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From drab to daring

You could easily miss the Sharpsburg Community Library, even at its Main Street location next to the post office. This is not a Beaux Arts gem of the Carnegie system. Rather, it is 1,300 square feet in a one-story concrete-block former Indian restaurant. The little facility is well used and beloved, but we are lucky …

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Behind the Camera

Darrell Sapp isn’t a household name, but around Pittsburgh, most people have seen his work whether they know it or not. His photography has graced the pages of the Pittsburgh Post-Gazette for 35 years. What is it like to wake up every day and do the job of your dreams? For Sapp, it all starts …

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Hatfield and Home

At the corner of Hatfield and Home streets, lively currents in Lawrenceville’s past, present and future converge in vivid architecture. Historic rowhouses line the street in one direction, and in another are some of the remains of industrial infrastructure. The substantial remaining open space toward the river seems to ask almost vocally what to do …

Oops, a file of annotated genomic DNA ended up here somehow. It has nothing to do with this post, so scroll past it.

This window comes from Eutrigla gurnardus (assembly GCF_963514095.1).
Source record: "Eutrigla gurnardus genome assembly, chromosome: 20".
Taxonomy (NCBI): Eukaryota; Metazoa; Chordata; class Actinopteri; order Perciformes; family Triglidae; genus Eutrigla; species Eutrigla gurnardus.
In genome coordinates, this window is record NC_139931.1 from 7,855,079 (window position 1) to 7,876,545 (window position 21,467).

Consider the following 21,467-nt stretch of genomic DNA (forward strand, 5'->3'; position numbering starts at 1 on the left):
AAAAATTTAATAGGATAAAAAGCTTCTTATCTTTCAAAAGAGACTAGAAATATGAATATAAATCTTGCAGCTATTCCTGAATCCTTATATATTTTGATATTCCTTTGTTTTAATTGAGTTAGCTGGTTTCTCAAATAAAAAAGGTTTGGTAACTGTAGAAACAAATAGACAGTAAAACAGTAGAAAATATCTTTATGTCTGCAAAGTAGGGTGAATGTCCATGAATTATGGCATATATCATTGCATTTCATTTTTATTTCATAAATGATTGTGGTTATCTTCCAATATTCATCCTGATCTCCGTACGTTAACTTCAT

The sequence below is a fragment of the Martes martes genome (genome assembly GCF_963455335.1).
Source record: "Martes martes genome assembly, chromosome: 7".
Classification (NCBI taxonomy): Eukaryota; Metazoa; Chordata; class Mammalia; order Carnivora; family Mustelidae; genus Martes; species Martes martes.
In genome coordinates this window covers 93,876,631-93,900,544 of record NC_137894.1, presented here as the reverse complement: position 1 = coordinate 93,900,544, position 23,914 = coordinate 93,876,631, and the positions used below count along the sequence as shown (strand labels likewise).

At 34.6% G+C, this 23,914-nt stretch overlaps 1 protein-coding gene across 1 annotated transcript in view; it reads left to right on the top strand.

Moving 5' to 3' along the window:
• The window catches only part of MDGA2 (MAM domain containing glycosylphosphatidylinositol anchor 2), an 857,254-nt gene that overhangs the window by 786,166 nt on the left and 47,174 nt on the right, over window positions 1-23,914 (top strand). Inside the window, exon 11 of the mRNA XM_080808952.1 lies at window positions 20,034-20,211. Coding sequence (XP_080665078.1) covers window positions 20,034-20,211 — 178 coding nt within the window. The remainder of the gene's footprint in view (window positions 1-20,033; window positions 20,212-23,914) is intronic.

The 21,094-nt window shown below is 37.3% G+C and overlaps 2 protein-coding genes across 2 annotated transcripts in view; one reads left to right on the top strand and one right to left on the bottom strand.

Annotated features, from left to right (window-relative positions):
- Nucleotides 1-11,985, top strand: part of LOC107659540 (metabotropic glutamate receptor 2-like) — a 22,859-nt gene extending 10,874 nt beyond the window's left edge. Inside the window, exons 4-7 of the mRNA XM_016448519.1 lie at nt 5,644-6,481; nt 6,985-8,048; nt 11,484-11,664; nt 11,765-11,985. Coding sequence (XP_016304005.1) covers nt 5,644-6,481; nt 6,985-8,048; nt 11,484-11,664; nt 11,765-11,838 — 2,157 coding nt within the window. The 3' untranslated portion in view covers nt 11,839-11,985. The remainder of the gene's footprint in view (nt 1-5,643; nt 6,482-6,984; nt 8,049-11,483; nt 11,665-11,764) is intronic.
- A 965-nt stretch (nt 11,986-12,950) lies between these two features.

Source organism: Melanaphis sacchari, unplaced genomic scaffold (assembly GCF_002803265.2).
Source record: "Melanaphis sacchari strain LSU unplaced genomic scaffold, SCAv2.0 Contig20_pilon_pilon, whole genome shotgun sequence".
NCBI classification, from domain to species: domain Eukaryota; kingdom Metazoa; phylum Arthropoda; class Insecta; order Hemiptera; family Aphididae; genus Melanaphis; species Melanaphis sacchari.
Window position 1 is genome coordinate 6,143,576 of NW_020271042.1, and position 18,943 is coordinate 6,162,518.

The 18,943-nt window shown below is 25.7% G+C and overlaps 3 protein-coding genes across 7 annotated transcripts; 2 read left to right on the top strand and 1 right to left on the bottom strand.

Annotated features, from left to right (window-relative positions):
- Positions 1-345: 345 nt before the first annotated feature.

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Raising the Bar

The widely repeated story goes something like this: Gary Saulson, PNC’s senior vice president for real estate, would regularly have lunch at a certain restaurant, from which he would have a direct view toward the Liberty Travel Building, a billboard-slathered misshapen lump, whose prominent location at the corner of Liberty and Sixth meant that its …